Mr Blofeld is a 62-year-old man admitted under the medical team with fever, cervical lymphadenopathy and lethargy. He gave a 6-week history of night sweats, fever and increasing tiredness. He has stopped working as a clinical trials manager due to his symptoms, but he is still able to carry out his daily activities of living and walk round to the corner shop for his groceries. A CT scan demonstrated small volume lymphadenopathy above and below the diaphragm with a spleen measuring 17cm in length. A cervical lymph node was biopsied and he was sent home pending the results.
He has returned to clinic to discuss treatment. The biopsy has shown small to medium sized atypical lymphoid cells. Immunohistochemistry shows them to be CD19+, CD20+, CD5+, Cyclin D1+ B cells, with a t(11;14) translocation identified by FISH. A bone marrow biopsy shows involvement with the same infiltrate.
Write a clinic letter addressed to the patient’s GP outlining the diagnosis, the treatment options and their risks, and a management plan going forwards. Include the patient’s performance status and Ann Arbor stage.
Mr Soze is a 58 year old gentleman who was found to have a lymphocytosis following a Well Man clinic. He gives a six week history of tiredness and a few, small lymph nodes palpable in his neck which he has noticed in the mirror. He is still able to work full time and does not report any other symptoms. He has a past medical history of hypertension, which is well controlled on monotherapy.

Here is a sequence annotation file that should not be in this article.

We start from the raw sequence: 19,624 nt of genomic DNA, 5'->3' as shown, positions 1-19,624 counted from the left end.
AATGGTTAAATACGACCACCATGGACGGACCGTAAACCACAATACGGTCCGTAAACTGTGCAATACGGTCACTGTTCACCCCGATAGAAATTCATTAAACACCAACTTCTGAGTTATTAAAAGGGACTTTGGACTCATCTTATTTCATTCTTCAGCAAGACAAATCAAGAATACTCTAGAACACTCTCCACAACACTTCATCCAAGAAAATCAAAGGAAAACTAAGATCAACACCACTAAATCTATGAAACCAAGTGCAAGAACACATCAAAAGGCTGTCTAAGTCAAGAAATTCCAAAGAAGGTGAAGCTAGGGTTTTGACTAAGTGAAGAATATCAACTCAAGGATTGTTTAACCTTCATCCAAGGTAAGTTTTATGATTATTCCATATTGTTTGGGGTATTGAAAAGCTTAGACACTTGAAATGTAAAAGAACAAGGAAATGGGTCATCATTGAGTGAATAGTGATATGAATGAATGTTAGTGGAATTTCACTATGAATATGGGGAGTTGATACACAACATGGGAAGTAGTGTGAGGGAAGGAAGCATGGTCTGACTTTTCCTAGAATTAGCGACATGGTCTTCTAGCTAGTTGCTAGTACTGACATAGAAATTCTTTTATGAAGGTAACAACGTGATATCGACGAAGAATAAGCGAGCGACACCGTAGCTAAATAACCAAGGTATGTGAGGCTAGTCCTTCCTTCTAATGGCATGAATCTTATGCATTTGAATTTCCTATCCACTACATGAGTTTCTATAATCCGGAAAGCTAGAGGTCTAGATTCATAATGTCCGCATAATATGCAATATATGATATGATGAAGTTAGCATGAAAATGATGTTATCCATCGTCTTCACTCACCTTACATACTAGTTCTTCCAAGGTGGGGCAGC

His lymphocyte count is 12 x10e9/l and a blood film has been reported to show a monomorphic population of small, mature lymphoid cells with condensed nuclear chromatin. His other blood counts are normal.
No further action is taken until 18 months later when the GP refers him to the haematology clinic. In the last three months he has lost one stone in weight and has had to reduce his hours at work. He tires easily and is waking at night with sweats 2-3 times per week. His full blood count is as follows: Hb 102 g/l, Platelets 95 x10e9/l, WBC 35 x10e9/l, Lymphocyte count 30 x10e9/l. A CT scan shows widespread bulky cervical, axillary and pelvic lymphadenopathy, with a 20cm spleen.
Peripheral blood immunophenotyping finds the lymphoid cells to be CD19+, CD23+, CD5+, CD200+, CD10-, FMC7-, CD79b-.
A. Discuss your management of this patient, with particular attention to: any further work-up of the disease, the treatment you would offer and your rationale for it, including any important considerations for supportive care.
B. Two years later, the patient relapses. Discuss the treatment options in this setting and your preferred choice.